Elon Musk, Google’s shareholders, and every venture capitalist in Silicon Valley may be chomping at their platinum-plated bits to get driverless cars on the roads — but actual drivers, it turns out, are less interested, according to a new poll from The University of Michigan Sustainable Worldwide Transportation. Researchers found that only 15.5 percent of respondents would be interested in an autonomous vehicle.
These findings reflect those of a poll from Morning Consult conducted earlier this year, in which 51 percent of respondents said they would not ride in a driverless car, 63 percent said they are unlikely to buy one in the next decade, and 43 percent said that driverless cars aren’t safe. Votes tended to be split along age and gender, with young people and men more likely to show interest in the burgeoning technology than older folks and women.
Despite lack of consumer interest, tech heads are going all-in on autonomous vehicles. Tesla founder Elon Musk has predicted the technology will be ready in just two years, and Google expects to have a model ready for the market inside a decade, as The Hill reports.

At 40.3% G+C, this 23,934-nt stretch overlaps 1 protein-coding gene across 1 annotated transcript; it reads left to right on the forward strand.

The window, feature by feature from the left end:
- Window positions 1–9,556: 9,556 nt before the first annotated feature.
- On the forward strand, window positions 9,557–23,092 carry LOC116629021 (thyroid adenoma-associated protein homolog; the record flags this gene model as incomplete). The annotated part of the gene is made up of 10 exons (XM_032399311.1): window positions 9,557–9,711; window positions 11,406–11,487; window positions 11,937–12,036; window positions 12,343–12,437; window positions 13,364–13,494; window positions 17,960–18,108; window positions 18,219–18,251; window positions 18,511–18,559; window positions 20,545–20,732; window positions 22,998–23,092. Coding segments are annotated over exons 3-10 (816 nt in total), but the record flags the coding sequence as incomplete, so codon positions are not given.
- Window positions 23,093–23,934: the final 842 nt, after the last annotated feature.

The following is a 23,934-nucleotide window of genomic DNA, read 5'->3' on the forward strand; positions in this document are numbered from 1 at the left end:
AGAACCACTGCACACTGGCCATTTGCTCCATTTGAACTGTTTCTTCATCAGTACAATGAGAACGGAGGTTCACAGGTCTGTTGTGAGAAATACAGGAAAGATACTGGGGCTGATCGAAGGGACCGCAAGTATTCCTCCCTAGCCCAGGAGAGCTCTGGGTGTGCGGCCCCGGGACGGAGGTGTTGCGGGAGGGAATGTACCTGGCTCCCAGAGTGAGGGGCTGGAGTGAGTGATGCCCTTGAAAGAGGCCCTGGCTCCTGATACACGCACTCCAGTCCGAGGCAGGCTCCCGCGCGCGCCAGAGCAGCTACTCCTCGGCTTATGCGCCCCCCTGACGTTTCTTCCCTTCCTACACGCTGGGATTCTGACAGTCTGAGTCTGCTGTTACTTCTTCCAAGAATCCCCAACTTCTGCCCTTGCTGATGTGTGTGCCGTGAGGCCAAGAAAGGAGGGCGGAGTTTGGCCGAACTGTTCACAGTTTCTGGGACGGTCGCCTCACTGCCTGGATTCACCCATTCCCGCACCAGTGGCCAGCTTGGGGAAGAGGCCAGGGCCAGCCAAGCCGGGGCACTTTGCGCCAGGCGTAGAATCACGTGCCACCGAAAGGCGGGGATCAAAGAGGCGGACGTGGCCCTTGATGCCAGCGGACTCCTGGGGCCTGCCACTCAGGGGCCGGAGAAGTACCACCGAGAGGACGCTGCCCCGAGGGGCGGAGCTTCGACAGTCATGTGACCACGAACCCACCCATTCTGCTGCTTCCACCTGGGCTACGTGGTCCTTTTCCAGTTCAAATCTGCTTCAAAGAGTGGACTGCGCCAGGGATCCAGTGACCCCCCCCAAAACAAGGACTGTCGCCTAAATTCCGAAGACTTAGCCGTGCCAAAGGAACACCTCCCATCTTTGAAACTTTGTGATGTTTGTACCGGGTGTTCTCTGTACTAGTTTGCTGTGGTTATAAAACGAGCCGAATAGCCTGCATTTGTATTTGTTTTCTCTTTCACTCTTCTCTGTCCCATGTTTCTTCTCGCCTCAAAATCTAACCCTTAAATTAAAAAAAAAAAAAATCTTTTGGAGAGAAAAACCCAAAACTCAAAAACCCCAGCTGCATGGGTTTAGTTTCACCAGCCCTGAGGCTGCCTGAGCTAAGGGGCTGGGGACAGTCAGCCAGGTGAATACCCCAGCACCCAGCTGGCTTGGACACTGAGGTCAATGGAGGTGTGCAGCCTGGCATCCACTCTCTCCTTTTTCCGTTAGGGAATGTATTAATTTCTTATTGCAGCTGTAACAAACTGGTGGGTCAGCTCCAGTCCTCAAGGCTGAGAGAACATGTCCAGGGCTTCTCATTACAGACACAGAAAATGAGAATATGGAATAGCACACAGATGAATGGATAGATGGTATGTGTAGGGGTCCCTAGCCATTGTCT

Uber is also getting in on the driverless action, announcing in May that it is prototyping a driverless pick-up service in Pittsburgh. While this may be good for the company — or anyone who dreads small talk with Uber drivers — moving toward autonomous vehicles would be a huge hit for drivers: Uber CEO Travis Kalanick has said that the driver is the most expensive part of their operating costs.
And it’s not just startups who are interested: The Obama administration is pushing for the technology as well, and proposed a $3.9 billion investment in autonomous vehicles earlier this year.
If Silicon Valley gets its way and driverless cars really are the vehicles of the future — even though most people aren’t asking for them — the impacts on our transit systems could be significant. Advocates argue that taking away the human element will reduce accidents and make travel more efficient, but investment in autonomous vehicles could also take away what little money we put into infrastructure for mass transportation.
But, as Roland Hwang, director of the Natural Resources Defense Council’s transportation program, has told the National Journal, it all depends on how it is harnessed. There’s “a utopian vision of what this looks like, but there’s also a dystopian vision,” he said.
Besides, there’s already a vehicle out there that is cheap, green, and also lets you snooze through your morning commute: It’s called the city bus.
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